Sweet honey makes people warm inside
The sudden thunderstorm made people rush to A Roang Tunnel for shelter. In the tunnel were many people taking a rest on their way back from the wood talking to each other.
Suddenly a loud voice destroyed the quietness: '”Anyone has honey to sell?” A man carrying a heavy bag on his shoulders approached her. He weighed his honey. The woman bargained. Six beehives were sold at the price of about VND1.5 million. “It's a bit cheaper than usual, but I won’t have to go to the market in town. I’m in need of money now, so I want to sell it wholesale,” said the man.
It was a group of 20 people that day, but only two of them had honey. Ho Van Rung looked happy with 8kg of honey on his shoulders. This time he didn’t need to sell it yet as he wanted to wait for a higher price.
“Not all people get honey every time they go to the wood. It took me two days in the forest to have this honey. Once in a while we are lucky enough to find some beehives. If not, we pick vegetables, bamboo shoots or collect snails in the stream instead,” said Rung.
Everyone in Hong Kim Commune knows Nguyen Van Nam, in his 30s, is an excellent “forest man.” This Pa Kô man has a gift for searching for beehives. When asked, he laughed: ''I have some experience just because I’ve gone to the forest many times. I’m not that good.” By following bees when they fly find water to drink and observing traces that they leave on flowers Nam knows where their hives are.
He goes to the forest a couple of times a month. His longest trip lasted up to two weeks or even a month. July is when bees produce the most honey. He and his men once collected up to over 70kg of honey, which earned him the respect of many other honey collectors.
According to Nam’s wife Ho Thi Doan, when not occupied, she follows him to the forest. Now and then, when there is no one to take care of them, even their two kids join them. Though the trip is too hard for the children, they can’t let them stay home by themselves.
“Joining him, I feel love my husband even more. It’s such hard work. If we’re lucky enough, we have some honey to bring back. If not, we have to wait until the next trip,” confided Doan.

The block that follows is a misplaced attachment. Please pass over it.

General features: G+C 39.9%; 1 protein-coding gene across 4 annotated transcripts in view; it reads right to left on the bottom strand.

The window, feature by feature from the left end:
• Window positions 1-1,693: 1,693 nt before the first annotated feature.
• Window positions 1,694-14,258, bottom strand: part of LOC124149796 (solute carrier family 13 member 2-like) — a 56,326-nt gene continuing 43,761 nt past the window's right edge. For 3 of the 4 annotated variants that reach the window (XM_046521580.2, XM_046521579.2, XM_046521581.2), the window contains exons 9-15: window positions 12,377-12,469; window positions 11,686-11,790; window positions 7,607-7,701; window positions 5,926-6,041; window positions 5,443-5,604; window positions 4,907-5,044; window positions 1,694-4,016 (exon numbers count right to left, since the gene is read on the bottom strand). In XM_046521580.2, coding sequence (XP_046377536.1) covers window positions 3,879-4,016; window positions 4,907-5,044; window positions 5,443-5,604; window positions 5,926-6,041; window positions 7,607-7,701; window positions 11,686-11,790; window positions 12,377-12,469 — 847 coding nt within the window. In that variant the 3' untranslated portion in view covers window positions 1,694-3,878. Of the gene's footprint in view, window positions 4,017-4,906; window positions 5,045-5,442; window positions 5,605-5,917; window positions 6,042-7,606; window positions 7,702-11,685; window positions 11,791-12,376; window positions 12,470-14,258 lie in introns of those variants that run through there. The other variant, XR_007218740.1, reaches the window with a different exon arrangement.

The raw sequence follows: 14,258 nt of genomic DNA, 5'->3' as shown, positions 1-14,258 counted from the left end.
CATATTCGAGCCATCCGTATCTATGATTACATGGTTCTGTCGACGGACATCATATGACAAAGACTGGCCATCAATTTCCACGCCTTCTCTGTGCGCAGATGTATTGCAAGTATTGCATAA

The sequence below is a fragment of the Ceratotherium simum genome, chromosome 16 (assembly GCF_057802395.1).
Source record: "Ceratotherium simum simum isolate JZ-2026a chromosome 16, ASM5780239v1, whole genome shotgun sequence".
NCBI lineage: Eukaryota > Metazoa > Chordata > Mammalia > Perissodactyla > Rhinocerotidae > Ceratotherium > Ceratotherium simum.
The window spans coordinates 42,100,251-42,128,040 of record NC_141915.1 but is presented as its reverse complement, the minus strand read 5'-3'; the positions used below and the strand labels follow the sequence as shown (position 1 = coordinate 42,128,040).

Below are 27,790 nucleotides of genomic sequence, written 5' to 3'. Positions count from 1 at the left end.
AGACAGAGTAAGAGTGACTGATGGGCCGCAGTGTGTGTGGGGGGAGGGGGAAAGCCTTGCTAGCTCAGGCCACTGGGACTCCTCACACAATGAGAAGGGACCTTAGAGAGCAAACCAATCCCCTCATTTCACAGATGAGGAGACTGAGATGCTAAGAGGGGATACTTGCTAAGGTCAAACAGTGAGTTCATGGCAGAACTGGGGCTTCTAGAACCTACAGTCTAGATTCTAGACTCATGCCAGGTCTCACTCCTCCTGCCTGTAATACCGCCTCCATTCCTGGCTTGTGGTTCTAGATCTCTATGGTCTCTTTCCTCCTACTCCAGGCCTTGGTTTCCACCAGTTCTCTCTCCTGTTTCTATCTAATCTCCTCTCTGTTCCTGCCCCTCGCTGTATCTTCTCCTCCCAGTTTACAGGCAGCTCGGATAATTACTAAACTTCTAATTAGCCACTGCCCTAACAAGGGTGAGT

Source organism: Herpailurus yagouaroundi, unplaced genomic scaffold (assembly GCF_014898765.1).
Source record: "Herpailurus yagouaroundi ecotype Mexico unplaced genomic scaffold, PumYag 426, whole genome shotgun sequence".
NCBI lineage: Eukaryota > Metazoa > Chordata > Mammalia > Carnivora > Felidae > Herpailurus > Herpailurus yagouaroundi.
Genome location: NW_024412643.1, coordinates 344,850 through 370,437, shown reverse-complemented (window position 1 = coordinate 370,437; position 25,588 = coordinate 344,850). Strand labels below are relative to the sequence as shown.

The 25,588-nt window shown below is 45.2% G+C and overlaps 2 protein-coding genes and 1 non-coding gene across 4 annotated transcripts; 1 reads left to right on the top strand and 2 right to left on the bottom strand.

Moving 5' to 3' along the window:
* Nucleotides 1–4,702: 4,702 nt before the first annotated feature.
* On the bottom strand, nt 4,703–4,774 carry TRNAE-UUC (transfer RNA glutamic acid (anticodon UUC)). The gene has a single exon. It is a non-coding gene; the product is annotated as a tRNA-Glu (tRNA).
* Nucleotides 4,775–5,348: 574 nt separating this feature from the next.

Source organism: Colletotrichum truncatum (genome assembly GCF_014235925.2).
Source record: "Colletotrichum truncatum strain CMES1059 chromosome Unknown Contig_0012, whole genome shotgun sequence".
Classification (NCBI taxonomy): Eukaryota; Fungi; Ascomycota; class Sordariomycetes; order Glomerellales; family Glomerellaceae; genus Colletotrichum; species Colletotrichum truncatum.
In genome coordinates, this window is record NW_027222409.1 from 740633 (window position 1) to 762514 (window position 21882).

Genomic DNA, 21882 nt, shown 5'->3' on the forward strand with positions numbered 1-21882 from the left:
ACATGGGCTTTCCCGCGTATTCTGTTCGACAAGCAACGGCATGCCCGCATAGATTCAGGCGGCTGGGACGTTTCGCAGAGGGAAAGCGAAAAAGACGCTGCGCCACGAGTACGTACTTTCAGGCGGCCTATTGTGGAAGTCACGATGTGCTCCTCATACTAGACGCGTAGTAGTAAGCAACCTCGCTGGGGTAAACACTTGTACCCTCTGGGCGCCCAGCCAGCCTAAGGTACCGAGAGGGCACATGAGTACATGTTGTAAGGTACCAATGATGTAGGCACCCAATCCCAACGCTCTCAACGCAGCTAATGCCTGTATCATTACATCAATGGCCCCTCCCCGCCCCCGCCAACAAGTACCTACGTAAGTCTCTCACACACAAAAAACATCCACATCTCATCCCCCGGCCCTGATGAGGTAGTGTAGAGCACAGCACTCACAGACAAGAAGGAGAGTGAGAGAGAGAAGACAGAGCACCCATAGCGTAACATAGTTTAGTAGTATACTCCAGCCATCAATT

Catching and drying fish in the forest
Nam is a gentleman. He is quiet but careful and cautious. According to Nam, this work is too hard for women. Joining us they can help us with odd jobs. Then we men can focus on our main job. For each trip we have to spend lots of money on food, pots, electric torches, shoes, binoculars, etc. Last month, Nam and his friend Po went to the forest next to Quang Nam Province. They climbed up a big 50-meter-high tree to collect honey for 3 hours long. They stayed in a camp which they made for themselves. They just came back home only when they had collected much honey.
Sleeping on the mountains, “eating” dew and facing dangers
Brothers Nguyễn Văn Nơi and Nguyễn Văn Nối at Hong Kim earn their living by going to the forest. Their destinations are the woods at the water sources of Bo River, Lu Creek, A Sap Dam, and in the area next to Laos.
In case they cannot find honey, they turn to catching fish in streams, then dry them on site. Dried fish is sold at the price of VND280-300/kg. So, if they work hard, they can earn up to millions. March to August is also the time when medicinal mushrooms multiply. Recently, when more people go looking for them, mushrooms have become scarcer. Every time they pick mushrooms, they use a stick to mark the place and save some for the next season, not to exploit them thoroughly as before.